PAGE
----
Kennysha Woods | Managing Editor
“When we can see a theory that outlines for us why this a valid thing or valid way of being, then we can take that and say, ‘So let me tell you how I feel,’ and we can be powerful in talking about how we feel because this theory has given us some words, some language to be able to use,” said Women’s Center Assistant Director Angela Gay.
Feminist Theory Thursdays, a series hosted by NC State’s Women’s Center, was created this purpose. The series is comprised of eight dialogues that educate students on topics in feminist theory and social justice, and the application of such theory in their everyday lives through the accessible medium of discussion.
“There are so many theories that align with who we are, and it speaks our language,” Gay said. “We’re looking for our language because our language has been taken from us long ago. It shows us this new world where we can express ourselves. That’s what people get excited about when it comes to theory.”
Gay, who is one of the organizers of Feminist Theory Thursdays, said the idea for the series came about after student feedback from the concurrent, student-facilitated series, Feminist Friday, indicated that students were interested in learning more about theory.
“There’s a lot of people who haven’t been exposed to theory,” Gay said, “and if they have, it wasn’t explained, taught to them or talked about in a way that made them think it was accessible. It was taught as this big picture concept that you have to have years of knowledge to understand and grasp it.”
In order to maintain the contributions students make with Feminist Friday, the Women’s Center developed Feminist Theory Thursdays. The topics range from feminist leadership to quare theory, and they’re all facilitated by NC State staff and faculty members whom the organizers saw were not only knowledgeable of their topics, but also actively applying them in their everyday lives.
“It’s not like, ‘Here’s this big theory. We want you to come talk about it,’” Gay said. “We want to also see the application, because sometimes the theory works, but what does it look like in everyday life? It’s important to see how theory moves and manifests and is continuously shaped through everyday experiences.”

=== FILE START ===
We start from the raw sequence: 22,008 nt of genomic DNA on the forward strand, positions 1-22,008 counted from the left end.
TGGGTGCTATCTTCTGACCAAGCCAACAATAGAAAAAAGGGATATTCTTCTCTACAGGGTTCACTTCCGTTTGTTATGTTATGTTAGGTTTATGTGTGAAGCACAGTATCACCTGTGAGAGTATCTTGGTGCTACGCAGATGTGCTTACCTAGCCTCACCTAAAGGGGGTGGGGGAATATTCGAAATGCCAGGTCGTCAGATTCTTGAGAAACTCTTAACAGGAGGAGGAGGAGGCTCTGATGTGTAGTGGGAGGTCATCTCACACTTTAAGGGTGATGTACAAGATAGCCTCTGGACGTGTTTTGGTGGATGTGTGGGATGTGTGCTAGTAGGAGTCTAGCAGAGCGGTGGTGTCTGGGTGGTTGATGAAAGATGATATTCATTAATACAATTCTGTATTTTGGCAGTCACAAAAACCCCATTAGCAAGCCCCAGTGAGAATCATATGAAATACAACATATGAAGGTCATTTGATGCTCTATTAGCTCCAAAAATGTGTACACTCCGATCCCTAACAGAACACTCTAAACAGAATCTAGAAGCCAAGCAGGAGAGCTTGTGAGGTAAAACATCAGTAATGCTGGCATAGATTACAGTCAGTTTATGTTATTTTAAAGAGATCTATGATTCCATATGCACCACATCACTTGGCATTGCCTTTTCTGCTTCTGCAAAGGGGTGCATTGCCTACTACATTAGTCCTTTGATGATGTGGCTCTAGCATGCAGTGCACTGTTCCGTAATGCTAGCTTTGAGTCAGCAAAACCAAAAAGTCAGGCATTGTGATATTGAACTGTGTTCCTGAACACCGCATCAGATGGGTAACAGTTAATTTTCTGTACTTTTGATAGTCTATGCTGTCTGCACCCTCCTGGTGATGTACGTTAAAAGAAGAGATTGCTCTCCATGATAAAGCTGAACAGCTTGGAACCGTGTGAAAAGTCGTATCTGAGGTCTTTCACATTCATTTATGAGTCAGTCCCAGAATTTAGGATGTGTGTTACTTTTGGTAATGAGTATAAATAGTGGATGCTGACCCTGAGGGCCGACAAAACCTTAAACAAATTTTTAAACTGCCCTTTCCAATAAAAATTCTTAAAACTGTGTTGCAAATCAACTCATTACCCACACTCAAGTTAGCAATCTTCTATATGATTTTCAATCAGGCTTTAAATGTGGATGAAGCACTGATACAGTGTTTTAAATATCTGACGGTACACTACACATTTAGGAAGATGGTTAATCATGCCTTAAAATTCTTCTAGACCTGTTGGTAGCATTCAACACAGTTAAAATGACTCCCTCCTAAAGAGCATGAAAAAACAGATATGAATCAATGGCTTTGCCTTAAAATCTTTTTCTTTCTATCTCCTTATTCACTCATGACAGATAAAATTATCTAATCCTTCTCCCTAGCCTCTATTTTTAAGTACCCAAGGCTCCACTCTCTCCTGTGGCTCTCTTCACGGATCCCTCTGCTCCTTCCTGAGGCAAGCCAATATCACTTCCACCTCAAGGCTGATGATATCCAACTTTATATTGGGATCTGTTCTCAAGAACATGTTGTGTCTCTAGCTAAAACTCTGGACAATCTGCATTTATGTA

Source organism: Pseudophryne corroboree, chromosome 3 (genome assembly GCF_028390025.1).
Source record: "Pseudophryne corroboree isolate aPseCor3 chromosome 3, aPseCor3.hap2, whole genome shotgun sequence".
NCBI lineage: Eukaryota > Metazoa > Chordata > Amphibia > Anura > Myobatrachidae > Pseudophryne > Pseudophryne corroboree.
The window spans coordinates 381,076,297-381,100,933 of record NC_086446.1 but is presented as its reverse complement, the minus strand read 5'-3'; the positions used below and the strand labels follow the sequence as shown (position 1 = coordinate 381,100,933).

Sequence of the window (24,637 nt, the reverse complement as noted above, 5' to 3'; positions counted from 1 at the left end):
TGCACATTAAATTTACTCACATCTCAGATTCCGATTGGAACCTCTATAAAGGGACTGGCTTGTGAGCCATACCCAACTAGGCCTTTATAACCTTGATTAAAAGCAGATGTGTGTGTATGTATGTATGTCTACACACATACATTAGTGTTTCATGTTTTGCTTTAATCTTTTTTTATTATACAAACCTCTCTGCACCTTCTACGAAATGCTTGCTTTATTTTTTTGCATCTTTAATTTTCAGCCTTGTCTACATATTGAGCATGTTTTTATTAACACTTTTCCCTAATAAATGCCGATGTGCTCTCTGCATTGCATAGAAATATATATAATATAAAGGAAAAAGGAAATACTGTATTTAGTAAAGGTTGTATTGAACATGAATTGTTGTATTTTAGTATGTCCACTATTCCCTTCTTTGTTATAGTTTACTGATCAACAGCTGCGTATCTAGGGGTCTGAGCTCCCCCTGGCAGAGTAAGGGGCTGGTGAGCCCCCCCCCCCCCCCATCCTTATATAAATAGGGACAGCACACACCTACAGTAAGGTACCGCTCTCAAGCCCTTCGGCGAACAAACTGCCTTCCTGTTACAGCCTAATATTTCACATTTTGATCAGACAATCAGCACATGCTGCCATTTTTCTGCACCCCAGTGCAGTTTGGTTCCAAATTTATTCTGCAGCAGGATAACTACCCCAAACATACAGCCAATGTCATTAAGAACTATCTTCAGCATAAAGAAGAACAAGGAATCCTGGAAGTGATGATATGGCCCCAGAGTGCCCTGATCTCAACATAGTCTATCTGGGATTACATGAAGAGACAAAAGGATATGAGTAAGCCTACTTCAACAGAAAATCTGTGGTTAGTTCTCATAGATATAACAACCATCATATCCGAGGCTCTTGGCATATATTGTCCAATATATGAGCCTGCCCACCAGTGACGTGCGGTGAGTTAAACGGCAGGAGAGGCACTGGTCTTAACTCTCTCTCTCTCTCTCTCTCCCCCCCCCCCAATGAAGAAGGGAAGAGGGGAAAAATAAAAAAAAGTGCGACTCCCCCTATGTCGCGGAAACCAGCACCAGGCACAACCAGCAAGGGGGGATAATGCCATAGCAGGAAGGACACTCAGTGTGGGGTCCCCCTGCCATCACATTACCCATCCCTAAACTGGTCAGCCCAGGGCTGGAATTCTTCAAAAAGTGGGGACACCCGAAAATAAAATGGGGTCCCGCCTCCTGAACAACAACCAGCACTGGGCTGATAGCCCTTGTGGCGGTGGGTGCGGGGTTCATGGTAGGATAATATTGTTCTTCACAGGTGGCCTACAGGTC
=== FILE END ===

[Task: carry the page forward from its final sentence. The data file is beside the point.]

The presenters include GLBT Center Assistant Director Preston Keith, communication teaching assistant professor Elizabeth Nelson, and agricultural and human sciences associate professor Jackie Bruce.
Gay facilitated the first event titled, “Creating Pathways for Liberation within Higher Education: The Truth about Diversity and Inclusion,” in the Women’s Center on August 30. The discussion surrounded the difference between diversity and inclusion—particularly how higher education institutions are inviting of marginalized groups under an obligation to diversity, but often fail to support these groups in navigating their institution.
“Diversity gives the space, but not the support,” Gay said during the discussion.
To Gay’s surprise, 22 people attended the discussion—many of whom she didn’t recognize as frequenters of the Women’s Center.
“We did our usual base advertising, but we didn’t put it on any special listservs. Those people in that room were there because they wanted to be there. They wanted to learn about this topic or to know more about theory. For whatever reason, they showed up because it was important to them. Looking at the assessments, people learned what they wanted to learn and felt like they had the ability to utilize [that knowledge] in multiple ways.”
Gay outlined three main goals of Feminist Theory Thursdays. One is to spread awareness and expose NC State students to theory. The second goal is to implore students to be informed about, question, and challenge the issues they care about. The third is to get students use their knowledge as a restoration tool.
“When people start thinking about power and how they have power inherent in them already that can be used to advocate for themselves, become accomplices for other people, and essentially change the world,” Gay said. “When they’re fueled with that knowledge and informed in that way, then magical things can happen.”